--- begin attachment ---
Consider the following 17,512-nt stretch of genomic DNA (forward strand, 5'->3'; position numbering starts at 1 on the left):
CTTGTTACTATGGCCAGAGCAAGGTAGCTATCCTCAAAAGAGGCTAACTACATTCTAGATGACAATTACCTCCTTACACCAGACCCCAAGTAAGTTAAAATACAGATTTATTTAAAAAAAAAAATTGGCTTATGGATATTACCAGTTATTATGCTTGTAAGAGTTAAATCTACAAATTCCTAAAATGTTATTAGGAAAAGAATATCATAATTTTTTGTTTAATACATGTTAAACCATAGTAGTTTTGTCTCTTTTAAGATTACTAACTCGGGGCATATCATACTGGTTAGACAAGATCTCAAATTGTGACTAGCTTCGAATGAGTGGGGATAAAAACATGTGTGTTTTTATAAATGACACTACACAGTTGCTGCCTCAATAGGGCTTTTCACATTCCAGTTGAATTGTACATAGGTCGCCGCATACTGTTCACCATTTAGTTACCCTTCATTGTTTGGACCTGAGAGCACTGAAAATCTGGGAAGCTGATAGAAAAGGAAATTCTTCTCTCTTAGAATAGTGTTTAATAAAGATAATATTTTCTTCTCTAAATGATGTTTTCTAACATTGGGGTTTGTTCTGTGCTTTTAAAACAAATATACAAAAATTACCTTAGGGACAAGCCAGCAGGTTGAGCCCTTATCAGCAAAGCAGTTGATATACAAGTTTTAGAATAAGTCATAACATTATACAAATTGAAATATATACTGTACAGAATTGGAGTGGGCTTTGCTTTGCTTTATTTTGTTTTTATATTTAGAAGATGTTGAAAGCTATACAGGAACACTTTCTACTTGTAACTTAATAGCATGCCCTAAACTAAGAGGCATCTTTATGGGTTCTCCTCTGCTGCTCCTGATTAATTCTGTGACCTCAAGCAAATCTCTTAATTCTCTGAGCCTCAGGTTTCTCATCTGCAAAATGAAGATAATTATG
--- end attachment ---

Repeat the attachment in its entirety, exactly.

Consider the following 17,512-nt stretch of genomic DNA (forward strand, 5'->3'; position numbering starts at 1 on the left):
CTTGTTACTATGGCCAGAGCAAGGTAGCTATCCTCAAAAGAGGCTAACTACATTCTAGATGACAATTACCTCCTTACACCAGACCCCAAGTAAGTTAAAATACAGATTTATTTAAAAAAAAAAATTGGCTTATGGATATTACCAGTTATTATGCTTGTAAGAGTTAAATCTACAAATTCCTAAAATGTTATTAGGAAAAGAATATCATAATTTTTTGTTTAATACATGTTAAACCATAGTAGTTTTGTCTCTTTTAAGATTACTAACTCGGGGCATATCATACTGGTTAGACAAGATCTCAAATTGTGACTAGCTTCGAATGAGTGGGGATAAAAACATGTGTGTTTTTATAAATGACACTACACAGTTGCTGCCTCAATAGGGCTTTTCACATTCCAGTTGAATTGTACATAGGTCGCCGCATACTGTTCACCATTTAGTTACCCTTCATTGTTTGGACCTGAGAGCACTGAAAATCTGGGAAGCTGATAGAAAAGGAAATTCTTCTCTCTTAGAATAGTGTTTAATAAAGATAATATTTTCTTCTCTAAATGATGTTTTCTAACATTGGGGTTTGTTCTGTGCTTTTAAAACAAATATACAAAAATTACCTTAGGGACAAGCCAGCAGGTTGAGCCCTTATCAGCAAAGCAGTTGATATACAAGTTTTAGAATAAGTCATAACATTATACAAATTGAAATATATACTGTACAGAATTGGAGTGGGCTTTGCTTTGCTTTATTTTGTTTTTATATTTAGAAGATGTTGAAAGCTATACAGGAACACTTTCTACTTGTAACTTAATAGCATGCCCTAAACTAAGAGGCATCTTTATGGGTTCTCCTCTGCTGCTCCTGATTAATTCTGTGACCTCAAGCAAATCTCTTAATTCTCTGAGCCTCAGGTTTCTCATCTGCAAAATGAAGATAATTATG